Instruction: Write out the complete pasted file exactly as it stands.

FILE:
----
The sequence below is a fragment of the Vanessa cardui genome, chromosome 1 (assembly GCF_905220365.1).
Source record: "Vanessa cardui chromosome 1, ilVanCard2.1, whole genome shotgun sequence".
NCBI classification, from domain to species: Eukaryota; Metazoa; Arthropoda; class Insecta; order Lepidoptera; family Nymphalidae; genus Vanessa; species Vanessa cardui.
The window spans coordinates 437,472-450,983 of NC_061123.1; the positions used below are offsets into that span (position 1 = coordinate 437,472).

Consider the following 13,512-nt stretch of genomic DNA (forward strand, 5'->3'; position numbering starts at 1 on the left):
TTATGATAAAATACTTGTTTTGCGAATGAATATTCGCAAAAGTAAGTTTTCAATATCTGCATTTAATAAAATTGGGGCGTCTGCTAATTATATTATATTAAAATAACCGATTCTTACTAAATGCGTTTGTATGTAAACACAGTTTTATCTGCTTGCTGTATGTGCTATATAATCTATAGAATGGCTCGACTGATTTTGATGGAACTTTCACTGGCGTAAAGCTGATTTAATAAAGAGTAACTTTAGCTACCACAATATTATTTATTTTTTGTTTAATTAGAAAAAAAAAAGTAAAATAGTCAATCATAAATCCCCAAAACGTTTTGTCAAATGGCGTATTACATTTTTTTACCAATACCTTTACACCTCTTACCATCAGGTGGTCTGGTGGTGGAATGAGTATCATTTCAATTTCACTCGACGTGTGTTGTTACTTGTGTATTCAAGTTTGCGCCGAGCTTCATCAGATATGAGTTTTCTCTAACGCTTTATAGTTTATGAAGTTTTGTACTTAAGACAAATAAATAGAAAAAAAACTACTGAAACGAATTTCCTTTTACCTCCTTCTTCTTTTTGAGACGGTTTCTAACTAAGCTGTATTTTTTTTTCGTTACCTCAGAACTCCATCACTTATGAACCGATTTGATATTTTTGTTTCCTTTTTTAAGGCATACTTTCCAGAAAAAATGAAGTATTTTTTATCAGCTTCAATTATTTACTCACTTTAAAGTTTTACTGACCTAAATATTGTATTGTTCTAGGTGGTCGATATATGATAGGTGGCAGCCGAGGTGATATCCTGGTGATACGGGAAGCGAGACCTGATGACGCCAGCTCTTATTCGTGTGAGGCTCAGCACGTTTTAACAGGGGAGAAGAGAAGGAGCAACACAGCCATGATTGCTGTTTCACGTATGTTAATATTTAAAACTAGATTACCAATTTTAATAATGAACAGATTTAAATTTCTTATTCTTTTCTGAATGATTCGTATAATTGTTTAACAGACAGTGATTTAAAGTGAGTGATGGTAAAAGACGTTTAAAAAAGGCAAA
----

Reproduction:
The sequence below is a fragment of the Vanessa cardui genome, chromosome 1 (assembly GCF_905220365.1).
Source record: "Vanessa cardui chromosome 1, ilVanCard2.1, whole genome shotgun sequence".
NCBI classification, from domain to species: Eukaryota; Metazoa; Arthropoda; class Insecta; order Lepidoptera; family Nymphalidae; genus Vanessa; species Vanessa cardui.
The window spans coordinates 437,472-450,983 of NC_061123.1; the positions used below are offsets into that span (position 1 = coordinate 437,472).

Consider the following 13,512-nt stretch of genomic DNA (forward strand, 5'->3'; position numbering starts at 1 on the left):
TTATGATAAAATACTTGTTTTGCGAATGAATATTCGCAAAAGTAAGTTTTCAATATCTGCATTTAATAAAATTGGGGCGTCTGCTAATTATATTATATTAAAATAACCGATTCTTACTAAATGCGTTTGTATGTAAACACAGTTTTATCTGCTTGCTGTATGTGCTATATAATCTATAGAATGGCTCGACTGATTTTGATGGAACTTTCACTGGCGTAAAGCTGATTTAATAAAGAGTAACTTTAGCTACCACAATATTATTTATTTTTTGTTTAATTAGAAAAAAAAAAGTAAAATAGTCAATCATAAATCCCCAAAACGTTTTGTCAAATGGCGTATTACATTTTTTTACCAATACCTTTACACCTCTTACCATCAGGTGGTCTGGTGGTGGAATGAGTATCATTTCAATTTCACTCGACGTGTGTTGTTACTTGTGTATTCAAGTTTGCGCCGAGCTTCATCAGATATGAGTTTTCTCTAACGCTTTATAGTTTATGAAGTTTTGTACTTAAGACAAATAAATAGAAAAAAAACTACTGAAACGAATTTCCTTTTACCTCCTTCTTCTTTTTGAGACGGTTTCTAACTAAGCTGTATTTTTTTTTCGTTACCTCAGAACTCCATCACTTATGAACCGATTTGATATTTTTGTTTCCTTTTTTAAGGCATACTTTCCAGAAAAAATGAAGTATTTTTTATCAGCTTCAATTATTTACTCACTTTAAAGTTTTACTGACCTAAATATTGTATTGTTCTAGGTGGTCGATATATGATAGGTGGCAGCCGAGGTGATATCCTGGTGATACGGGAAGCGAGACCTGATGACGCCAGCTCTTATTCGTGTGAGGCTCAGCACGTTTTAACAGGGGAGAAGAGAAGGAGCAACACAGCCATGATTGCTGTTTCACGTATGTTAATATTTAAAACTAGATTACCAATTTTAATAATGAACAGATTTAAATTTCTTATTCTTTTCTGAATGATTCGTATAATTGTTTAACAGACAGTGATTTAAAGTGAGTGATGGTAAAAGACGTTTAAAAAAGGCAAA